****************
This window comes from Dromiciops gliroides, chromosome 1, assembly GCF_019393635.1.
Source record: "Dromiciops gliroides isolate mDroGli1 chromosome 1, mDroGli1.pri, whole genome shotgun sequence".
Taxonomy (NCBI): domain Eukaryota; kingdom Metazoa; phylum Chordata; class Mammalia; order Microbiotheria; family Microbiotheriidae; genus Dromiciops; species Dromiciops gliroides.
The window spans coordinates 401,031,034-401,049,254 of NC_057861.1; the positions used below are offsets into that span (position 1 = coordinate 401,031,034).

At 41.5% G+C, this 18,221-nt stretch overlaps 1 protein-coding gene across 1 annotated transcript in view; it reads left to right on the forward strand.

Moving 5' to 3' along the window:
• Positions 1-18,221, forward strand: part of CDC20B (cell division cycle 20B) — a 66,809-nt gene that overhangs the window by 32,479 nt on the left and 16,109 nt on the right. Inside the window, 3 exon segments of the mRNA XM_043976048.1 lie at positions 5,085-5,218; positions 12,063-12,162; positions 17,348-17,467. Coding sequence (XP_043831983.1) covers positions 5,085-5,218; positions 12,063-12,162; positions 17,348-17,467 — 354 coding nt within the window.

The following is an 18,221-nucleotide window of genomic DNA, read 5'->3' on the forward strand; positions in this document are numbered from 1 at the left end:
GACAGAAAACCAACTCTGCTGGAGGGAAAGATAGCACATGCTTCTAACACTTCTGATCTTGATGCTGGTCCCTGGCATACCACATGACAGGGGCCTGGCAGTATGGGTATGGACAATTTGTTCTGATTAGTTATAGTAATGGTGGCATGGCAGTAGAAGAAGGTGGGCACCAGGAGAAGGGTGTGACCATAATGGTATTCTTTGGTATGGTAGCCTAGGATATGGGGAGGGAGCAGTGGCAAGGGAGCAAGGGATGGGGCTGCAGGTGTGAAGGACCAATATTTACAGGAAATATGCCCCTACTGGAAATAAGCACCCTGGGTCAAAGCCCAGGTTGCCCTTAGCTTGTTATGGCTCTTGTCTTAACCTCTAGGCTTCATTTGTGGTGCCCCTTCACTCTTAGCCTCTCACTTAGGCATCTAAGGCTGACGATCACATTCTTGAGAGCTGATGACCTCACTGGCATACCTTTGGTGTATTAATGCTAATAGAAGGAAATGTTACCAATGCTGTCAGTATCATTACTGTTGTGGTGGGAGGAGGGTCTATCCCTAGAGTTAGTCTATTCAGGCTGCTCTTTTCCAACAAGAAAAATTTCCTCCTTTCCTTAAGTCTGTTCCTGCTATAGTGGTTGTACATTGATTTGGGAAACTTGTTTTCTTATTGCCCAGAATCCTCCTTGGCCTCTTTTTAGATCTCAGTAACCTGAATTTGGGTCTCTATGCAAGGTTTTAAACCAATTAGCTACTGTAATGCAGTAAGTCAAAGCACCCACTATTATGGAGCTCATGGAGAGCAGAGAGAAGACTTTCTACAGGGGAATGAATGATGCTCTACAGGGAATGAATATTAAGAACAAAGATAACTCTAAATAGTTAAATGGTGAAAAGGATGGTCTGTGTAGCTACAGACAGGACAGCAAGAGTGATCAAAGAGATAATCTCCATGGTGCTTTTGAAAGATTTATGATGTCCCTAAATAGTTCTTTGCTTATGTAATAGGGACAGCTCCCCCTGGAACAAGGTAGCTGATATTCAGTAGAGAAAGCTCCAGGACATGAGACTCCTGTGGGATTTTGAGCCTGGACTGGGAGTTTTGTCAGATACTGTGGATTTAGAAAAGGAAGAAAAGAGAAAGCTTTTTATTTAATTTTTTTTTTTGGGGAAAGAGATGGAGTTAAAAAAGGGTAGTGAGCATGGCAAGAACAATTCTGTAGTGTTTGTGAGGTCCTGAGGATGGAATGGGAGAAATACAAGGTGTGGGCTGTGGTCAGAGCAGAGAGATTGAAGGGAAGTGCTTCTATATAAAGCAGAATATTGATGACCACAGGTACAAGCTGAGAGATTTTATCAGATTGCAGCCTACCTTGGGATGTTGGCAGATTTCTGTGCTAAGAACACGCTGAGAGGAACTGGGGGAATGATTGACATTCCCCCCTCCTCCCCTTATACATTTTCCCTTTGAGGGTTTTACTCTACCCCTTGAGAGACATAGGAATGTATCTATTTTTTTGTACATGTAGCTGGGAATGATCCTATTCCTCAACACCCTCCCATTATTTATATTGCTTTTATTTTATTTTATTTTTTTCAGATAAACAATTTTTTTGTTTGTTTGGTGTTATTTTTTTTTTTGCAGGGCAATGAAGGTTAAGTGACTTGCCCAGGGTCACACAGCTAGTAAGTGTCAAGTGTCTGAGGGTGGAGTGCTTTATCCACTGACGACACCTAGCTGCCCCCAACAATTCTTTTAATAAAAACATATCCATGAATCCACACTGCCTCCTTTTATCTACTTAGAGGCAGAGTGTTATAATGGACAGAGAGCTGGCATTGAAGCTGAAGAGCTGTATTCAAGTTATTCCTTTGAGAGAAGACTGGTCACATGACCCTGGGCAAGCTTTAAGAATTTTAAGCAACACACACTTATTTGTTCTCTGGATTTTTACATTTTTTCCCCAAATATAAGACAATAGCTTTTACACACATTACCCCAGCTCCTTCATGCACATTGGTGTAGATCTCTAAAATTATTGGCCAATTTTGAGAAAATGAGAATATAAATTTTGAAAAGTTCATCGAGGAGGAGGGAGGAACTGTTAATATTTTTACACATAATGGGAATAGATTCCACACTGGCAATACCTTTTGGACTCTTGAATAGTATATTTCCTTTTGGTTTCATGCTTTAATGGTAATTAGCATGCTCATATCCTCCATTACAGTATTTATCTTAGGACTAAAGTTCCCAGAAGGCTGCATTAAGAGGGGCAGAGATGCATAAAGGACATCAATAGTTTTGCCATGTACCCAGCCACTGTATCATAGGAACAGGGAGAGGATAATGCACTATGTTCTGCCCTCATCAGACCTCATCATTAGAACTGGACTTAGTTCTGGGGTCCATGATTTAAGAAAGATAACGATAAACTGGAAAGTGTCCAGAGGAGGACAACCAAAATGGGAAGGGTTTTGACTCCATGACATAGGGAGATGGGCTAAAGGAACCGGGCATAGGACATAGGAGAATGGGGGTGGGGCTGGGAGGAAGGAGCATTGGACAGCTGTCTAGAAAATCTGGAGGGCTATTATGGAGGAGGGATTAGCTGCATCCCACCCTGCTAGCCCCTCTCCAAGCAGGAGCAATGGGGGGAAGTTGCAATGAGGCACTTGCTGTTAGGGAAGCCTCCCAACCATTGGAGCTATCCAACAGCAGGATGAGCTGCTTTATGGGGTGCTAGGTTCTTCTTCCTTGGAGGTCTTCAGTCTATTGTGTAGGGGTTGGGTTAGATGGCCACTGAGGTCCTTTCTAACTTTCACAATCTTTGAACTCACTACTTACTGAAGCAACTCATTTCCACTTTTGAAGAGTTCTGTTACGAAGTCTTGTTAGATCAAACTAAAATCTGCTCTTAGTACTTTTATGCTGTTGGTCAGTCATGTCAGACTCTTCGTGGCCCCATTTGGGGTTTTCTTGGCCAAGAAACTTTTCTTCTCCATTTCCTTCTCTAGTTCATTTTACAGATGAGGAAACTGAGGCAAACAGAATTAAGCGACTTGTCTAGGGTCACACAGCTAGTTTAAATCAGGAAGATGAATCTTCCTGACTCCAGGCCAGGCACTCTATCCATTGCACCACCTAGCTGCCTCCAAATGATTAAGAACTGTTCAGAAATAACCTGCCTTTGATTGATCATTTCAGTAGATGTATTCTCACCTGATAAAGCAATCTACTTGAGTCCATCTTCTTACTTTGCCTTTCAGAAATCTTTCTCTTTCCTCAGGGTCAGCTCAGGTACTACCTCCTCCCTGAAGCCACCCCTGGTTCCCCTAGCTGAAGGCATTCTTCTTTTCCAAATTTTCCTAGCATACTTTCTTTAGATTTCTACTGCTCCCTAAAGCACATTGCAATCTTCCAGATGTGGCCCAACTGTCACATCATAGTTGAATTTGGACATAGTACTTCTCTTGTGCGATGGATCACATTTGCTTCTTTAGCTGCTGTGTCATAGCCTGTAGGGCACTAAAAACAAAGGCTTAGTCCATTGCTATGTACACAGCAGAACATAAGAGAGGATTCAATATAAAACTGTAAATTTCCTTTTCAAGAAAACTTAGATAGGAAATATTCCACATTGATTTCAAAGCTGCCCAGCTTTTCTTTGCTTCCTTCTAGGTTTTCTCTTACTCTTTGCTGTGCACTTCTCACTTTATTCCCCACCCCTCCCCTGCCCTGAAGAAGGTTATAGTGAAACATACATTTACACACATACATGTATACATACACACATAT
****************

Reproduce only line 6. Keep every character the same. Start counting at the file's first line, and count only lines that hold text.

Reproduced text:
Moving 5' to 3' along the window: